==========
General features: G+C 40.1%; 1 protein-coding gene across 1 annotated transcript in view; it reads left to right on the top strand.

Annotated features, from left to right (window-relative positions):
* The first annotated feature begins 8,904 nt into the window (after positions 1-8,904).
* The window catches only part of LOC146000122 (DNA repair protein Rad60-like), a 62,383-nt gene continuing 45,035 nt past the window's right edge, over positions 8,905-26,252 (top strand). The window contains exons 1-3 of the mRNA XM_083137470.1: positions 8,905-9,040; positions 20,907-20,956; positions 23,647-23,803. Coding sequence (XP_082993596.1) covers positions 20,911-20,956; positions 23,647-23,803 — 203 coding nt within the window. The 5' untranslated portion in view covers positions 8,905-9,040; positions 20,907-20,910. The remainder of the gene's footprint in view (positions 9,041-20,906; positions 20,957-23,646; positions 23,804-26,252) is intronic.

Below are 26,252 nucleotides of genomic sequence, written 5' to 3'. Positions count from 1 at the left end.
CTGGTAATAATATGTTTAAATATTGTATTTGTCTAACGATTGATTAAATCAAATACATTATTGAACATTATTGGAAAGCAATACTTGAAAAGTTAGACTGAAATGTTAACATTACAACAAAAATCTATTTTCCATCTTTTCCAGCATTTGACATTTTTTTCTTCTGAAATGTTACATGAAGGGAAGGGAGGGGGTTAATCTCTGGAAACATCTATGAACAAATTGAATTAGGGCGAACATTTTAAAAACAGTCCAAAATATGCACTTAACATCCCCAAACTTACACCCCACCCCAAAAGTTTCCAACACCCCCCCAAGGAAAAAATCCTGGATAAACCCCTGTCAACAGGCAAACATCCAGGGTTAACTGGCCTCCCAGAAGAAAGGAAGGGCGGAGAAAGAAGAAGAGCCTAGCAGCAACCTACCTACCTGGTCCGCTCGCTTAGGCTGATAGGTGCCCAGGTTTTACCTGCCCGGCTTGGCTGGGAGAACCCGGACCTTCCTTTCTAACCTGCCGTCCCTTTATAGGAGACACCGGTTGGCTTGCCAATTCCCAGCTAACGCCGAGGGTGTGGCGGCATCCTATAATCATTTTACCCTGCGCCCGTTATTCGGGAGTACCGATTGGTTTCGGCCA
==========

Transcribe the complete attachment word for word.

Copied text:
General features: G+C 40.1%; 1 protein-coding gene across 1 annotated transcript in view; it reads left to right on the top strand.

Annotated features, from left to right (window-relative positions):
* The first annotated feature begins 8,904 nt into the window (after positions 1-8,904).
* The window catches only part of LOC146000122 (DNA repair protein Rad60-like), a 62,383-nt gene continuing 45,035 nt past the window's right edge, over positions 8,905-26,252 (top strand). The window contains exons 1-3 of the mRNA XM_083137470.1: positions 8,905-9,040; positions 20,907-20,956; positions 23,647-23,803. Coding sequence (XP_082993596.1) covers positions 20,911-20,956; positions 23,647-23,803 — 203 coding nt within the window. The 5' untranslated portion in view covers positions 8,905-9,040; positions 20,907-20,910. The remainder of the gene's footprint in view (positions 9,041-20,906; positions 20,957-23,646; positions 23,804-26,252) is intronic.

Below are 26,252 nucleotides of genomic sequence, written 5' to 3'. Positions count from 1 at the left end.
CTGGTAATAATATGTTTAAATATTGTATTTGTCTAACGATTGATTAAATCAAATACATTATTGAACATTATTGGAAAGCAATACTTGAAAAGTTAGACTGAAATGTTAACATTACAACAAAAATCTATTTTCCATCTTTTCCAGCATTTGACATTTTTTTCTTCTGAAATGTTACATGAAGGGAAGGGAGGGGGTTAATCTCTGGAAACATCTATGAACAAATTGAATTAGGGCGAACATTTTAAAAACAGTCCAAAATATGCACTTAACATCCCCAAACTTACACCCCACCCCAAAAGTTTCCAACACCCCCCCAAGGAAAAAATCCTGGATAAACCCCTGTCAACAGGCAAACATCCAGGGTTAACTGGCCTCCCAGAAGAAAGGAAGGGCGGAGAAAGAAGAAGAGCCTAGCAGCAACCTACCTACCTGGTCCGCTCGCTTAGGCTGATAGGTGCCCAGGTTTTACCTGCCCGGCTTGGCTGGGAGAACCCGGACCTTCCTTTCTAACCTGCCGTCCCTTTATAGGAGACACCGGTTGGCTTGCCAATTCCCAGCTAACGCCGAGGGTGTGGCGGCATCCTATAATCATTTTACCCTGCGCCCGTTATTCGGGAGTACCGATTGGTTTCGGCCA